JEFFERSON CITY, Mo. (CN) - A man who spent nearly 10 years in prison after being wrongfully convicted of murder has filed a $100 million lawsuit against police detectives and the prosecutor who got him convicted.
Ryan Ferguson was 17 when Columbia Tribune sports editor Kent Heitholt was found murdered in the paper's parking lot in 2001. Ferguson was convicted of the murder in 2005 and was serving a 40-year prison term when his conviction was overturned in November 2013.
Ferguson claims in a 50-page federal lawsuit that police fabricated evidence, bullied witnesses and ignored other leads during the investigation.
Ferguson sued the City of Columbia, Boone County, former Columbia Police Chief Randy Boehm, seven detectives in the Columbia Police Department, two investigators from the Boone County Prosecuting Attorney's office, and Kevin Crane, a former prosecutor now turned Cole County judge.
Prosecutors based their case on the confession of Chuck Erickson, Ferguson's friend. Erickson came forth more than two years after the murder said he believed he had repressed memories of Ferguson committing the murder. Desperate for a conviction, Ferguson claims, investigators fed Erickson information about the murder during his alleged interrogation.
Ferguson claims investigators failed to pursue a tip that would have led to a co-worker of Heitholt's. He claims the co-worker got into an argument with Heitholt the night of the murder and that papers belonging to the co-worker were found near Heitholt's body.
A Missouri appeals court overturned the conviction on Nov. 5, 2013, finding that prosecutors wrongfully withheld evidence from the defense.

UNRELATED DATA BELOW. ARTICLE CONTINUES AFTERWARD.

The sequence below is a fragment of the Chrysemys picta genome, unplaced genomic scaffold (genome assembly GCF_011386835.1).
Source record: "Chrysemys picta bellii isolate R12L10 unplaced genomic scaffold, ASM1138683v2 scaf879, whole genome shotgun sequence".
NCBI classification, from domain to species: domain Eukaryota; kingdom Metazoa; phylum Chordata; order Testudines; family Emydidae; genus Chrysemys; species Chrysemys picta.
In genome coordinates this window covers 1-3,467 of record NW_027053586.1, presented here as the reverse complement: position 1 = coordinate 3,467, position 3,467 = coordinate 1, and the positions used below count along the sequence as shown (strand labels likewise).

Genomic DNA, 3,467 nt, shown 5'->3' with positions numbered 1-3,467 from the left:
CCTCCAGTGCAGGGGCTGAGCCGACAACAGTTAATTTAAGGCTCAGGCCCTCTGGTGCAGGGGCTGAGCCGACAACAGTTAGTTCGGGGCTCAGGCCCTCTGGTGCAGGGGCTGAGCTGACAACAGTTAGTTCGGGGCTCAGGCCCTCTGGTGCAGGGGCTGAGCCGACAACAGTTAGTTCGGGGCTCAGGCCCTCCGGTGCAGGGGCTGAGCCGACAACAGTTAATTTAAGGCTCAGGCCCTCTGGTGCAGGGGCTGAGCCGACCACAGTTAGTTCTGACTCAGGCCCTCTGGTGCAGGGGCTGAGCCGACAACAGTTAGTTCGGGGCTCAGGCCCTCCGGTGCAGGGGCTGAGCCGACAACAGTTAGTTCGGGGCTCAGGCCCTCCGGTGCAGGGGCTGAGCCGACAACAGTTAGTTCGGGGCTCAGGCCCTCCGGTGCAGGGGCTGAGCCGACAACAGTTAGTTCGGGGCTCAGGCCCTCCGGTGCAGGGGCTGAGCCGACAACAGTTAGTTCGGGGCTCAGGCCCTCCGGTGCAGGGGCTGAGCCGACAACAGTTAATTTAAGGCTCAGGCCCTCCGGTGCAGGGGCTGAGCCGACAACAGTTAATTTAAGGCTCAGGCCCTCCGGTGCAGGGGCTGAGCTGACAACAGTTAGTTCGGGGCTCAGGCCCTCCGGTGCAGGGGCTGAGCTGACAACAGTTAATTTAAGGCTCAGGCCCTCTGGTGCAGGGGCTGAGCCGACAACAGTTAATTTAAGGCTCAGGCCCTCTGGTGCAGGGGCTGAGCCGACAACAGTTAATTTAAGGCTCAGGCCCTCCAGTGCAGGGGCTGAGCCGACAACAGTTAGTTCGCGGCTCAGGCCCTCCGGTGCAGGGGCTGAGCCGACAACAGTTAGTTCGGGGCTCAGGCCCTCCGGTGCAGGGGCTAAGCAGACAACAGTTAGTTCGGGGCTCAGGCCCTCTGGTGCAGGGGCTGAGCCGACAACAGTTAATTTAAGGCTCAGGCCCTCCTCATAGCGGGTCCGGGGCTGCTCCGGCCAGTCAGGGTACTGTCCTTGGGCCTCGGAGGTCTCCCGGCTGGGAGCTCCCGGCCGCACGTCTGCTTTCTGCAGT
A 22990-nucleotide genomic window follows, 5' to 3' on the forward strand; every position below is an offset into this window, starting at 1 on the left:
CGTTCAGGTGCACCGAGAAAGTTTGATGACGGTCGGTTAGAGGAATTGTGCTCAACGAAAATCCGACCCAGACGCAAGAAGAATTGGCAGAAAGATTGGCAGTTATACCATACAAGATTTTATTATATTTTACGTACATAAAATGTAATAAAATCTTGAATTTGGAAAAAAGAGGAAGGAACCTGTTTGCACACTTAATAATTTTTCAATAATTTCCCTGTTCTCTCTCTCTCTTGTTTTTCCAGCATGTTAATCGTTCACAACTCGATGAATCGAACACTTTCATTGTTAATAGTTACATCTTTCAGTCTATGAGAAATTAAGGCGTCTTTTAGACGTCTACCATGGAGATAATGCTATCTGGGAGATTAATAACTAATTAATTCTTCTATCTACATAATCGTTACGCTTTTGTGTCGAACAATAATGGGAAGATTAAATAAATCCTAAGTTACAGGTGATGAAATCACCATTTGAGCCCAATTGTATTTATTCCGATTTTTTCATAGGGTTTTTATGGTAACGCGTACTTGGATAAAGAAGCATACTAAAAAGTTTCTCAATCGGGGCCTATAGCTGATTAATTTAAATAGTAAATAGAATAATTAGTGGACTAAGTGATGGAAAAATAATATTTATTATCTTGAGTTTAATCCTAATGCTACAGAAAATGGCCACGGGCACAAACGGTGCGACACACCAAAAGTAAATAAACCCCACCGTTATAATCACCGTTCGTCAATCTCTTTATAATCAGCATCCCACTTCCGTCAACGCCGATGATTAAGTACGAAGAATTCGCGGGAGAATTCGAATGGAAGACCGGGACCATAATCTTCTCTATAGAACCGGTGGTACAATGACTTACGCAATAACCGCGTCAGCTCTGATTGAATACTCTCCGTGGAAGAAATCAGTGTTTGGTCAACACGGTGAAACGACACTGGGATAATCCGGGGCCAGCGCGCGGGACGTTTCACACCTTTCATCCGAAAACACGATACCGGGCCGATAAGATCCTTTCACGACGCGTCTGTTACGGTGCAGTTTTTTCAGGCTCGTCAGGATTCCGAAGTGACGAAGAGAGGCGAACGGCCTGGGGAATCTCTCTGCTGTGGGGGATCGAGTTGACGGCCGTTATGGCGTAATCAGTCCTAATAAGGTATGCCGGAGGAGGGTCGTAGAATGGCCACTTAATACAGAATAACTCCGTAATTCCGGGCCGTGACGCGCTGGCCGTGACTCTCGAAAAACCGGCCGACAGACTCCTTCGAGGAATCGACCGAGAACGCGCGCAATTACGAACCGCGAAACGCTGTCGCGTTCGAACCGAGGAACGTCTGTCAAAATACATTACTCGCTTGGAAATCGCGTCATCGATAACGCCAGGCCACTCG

Attorney General Chris Koster said he will not retry Ferguson, who was released from prison after 3,533 days in confinement.
"Ryan's new identity upon walking out of prison is that of a 29-year-old, uneducated, jobless man without health care or funds for psychological counseling," the lawsuit states. "For years he was branded as a brutal murderer and those scars cannot be excised."
The lawsuit was filed on the 10th anniversary of Ferguson's first police interrogation.
"I found myself in an interrogation room being threatened and lied to by the very people we expect to protect us," Ferguson wrote on the Freed Ryan Ferguson Facebook page Monday. "The people whose (sole) responsibility it is to seek justice ... at least that's the common misperception portrayed to the public.
"Ten years ago today, I never would have believed I'd end up spending almost my entire twenties in prison for a crime I had nothing to do with. But I did. Can't change that. An apology would be nice, though."
Ferguson seeks $75 million in actual damages and $25 million in punitive damages for violations of due process, malicious prosecution, conspiracy, failure to intervene, false arrest and defamation. He is represented by Samuel Henderson of St. Louis.